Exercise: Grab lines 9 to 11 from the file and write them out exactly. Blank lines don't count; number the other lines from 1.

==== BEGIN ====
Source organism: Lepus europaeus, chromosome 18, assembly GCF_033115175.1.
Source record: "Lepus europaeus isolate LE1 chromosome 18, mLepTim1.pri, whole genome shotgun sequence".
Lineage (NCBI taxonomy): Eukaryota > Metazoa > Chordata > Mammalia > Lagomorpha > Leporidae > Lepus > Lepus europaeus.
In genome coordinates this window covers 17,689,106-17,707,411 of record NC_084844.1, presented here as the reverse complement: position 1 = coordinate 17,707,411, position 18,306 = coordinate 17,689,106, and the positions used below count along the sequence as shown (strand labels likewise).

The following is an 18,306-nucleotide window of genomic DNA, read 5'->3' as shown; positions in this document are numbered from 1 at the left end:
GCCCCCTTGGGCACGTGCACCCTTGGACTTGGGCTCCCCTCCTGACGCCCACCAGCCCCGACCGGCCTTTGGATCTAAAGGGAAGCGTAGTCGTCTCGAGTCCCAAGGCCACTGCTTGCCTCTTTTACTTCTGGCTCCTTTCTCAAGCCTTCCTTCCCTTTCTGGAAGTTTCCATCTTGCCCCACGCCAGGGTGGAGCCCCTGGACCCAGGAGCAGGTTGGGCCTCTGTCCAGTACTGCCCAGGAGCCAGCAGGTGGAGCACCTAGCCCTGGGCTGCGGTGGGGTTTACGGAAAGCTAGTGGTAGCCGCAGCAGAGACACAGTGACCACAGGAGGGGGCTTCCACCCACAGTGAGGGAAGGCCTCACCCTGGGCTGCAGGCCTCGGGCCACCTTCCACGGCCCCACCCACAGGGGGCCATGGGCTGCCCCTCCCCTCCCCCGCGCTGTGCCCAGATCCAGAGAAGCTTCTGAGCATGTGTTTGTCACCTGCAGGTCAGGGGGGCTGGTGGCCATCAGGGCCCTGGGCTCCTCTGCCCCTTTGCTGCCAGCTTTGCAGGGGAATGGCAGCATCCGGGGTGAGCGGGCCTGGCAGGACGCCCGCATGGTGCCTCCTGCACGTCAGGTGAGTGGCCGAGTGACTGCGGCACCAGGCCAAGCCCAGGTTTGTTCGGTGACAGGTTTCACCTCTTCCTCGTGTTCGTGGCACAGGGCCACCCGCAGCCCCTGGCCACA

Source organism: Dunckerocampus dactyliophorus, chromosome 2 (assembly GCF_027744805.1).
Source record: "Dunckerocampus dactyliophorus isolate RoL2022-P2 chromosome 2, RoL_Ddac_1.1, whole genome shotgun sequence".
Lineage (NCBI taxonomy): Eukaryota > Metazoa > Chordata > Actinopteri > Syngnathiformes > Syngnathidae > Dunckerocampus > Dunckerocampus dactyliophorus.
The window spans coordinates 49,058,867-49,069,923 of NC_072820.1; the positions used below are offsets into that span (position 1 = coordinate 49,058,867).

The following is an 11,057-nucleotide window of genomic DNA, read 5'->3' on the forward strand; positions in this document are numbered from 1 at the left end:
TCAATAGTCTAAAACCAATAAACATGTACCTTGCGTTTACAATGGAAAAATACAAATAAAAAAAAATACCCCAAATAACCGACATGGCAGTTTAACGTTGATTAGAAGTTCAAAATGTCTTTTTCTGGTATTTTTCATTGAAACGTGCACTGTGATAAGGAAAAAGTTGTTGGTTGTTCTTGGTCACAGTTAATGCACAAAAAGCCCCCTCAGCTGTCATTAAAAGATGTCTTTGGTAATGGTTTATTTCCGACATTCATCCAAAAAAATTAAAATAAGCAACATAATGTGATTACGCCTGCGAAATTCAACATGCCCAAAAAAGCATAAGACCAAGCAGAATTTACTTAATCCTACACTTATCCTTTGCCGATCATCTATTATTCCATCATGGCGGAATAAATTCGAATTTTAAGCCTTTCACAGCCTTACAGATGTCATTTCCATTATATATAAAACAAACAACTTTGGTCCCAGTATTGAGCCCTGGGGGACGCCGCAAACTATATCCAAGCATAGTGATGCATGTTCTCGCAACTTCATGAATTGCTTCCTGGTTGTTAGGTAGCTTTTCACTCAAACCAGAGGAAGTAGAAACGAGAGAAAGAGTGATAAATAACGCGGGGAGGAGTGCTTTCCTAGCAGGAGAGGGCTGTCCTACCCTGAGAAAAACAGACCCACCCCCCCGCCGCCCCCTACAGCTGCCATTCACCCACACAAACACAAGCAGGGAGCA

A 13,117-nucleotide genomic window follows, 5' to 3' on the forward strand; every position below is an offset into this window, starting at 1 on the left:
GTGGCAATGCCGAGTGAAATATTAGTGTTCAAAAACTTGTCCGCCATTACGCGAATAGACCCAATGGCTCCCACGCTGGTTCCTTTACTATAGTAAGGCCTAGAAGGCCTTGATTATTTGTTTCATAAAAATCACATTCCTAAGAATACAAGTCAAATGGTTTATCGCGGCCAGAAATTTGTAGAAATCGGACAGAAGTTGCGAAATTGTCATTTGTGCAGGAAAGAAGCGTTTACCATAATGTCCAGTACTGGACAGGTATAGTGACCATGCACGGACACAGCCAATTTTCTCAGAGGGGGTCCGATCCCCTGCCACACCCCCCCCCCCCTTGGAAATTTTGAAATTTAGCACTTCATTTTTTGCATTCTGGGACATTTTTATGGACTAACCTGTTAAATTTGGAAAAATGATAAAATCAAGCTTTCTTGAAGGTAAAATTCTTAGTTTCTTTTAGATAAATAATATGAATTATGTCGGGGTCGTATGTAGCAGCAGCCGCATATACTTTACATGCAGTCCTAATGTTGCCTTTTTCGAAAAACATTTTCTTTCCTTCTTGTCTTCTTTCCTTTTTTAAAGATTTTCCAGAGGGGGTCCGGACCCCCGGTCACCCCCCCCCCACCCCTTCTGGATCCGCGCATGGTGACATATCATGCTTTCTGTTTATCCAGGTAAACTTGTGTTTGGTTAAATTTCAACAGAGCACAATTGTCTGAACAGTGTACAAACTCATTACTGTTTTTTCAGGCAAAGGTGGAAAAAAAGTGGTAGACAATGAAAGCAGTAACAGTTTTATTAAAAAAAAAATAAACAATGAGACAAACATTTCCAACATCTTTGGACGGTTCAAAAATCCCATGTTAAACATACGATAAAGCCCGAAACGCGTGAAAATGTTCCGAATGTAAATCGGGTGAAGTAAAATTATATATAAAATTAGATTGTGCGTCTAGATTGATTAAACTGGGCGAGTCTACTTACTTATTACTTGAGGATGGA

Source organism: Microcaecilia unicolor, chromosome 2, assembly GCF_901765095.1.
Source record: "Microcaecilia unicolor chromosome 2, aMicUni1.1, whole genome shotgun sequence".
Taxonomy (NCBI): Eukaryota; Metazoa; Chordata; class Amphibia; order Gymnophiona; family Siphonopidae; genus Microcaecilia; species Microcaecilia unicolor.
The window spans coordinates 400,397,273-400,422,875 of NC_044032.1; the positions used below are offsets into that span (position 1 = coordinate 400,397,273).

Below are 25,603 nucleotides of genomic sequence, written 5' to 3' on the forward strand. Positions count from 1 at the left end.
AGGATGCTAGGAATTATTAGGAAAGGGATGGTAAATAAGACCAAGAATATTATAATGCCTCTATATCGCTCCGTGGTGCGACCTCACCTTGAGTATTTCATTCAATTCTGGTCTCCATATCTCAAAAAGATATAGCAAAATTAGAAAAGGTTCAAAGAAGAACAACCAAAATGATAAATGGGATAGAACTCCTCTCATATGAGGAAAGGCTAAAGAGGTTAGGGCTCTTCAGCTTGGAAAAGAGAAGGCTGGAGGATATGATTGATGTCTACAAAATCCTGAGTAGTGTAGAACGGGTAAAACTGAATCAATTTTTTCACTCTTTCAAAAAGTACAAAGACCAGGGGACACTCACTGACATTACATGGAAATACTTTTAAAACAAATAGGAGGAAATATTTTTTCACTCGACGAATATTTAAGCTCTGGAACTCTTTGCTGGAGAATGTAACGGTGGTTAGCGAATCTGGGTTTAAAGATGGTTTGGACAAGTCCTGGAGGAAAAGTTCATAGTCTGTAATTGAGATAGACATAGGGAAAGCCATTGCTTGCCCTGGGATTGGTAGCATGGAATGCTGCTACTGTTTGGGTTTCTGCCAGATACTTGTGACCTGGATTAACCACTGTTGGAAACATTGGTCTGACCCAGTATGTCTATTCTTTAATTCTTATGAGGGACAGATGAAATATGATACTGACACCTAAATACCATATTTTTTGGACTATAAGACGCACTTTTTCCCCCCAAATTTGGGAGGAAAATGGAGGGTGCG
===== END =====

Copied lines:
Lineage (NCBI taxonomy): Eukaryota > Metazoa > Chordata > Actinopteri > Syngnathiformes > Syngnathidae > Dunckerocampus > Dunckerocampus dactyliophorus.
The window spans coordinates 49,058,867-49,069,923 of NC_072820.1; the positions used below are offsets into that span (position 1 = coordinate 49,058,867).

The following is an 11,057-nucleotide window of genomic DNA, read 5'->3' on the forward strand; positions in this document are numbered from 1 at the left end: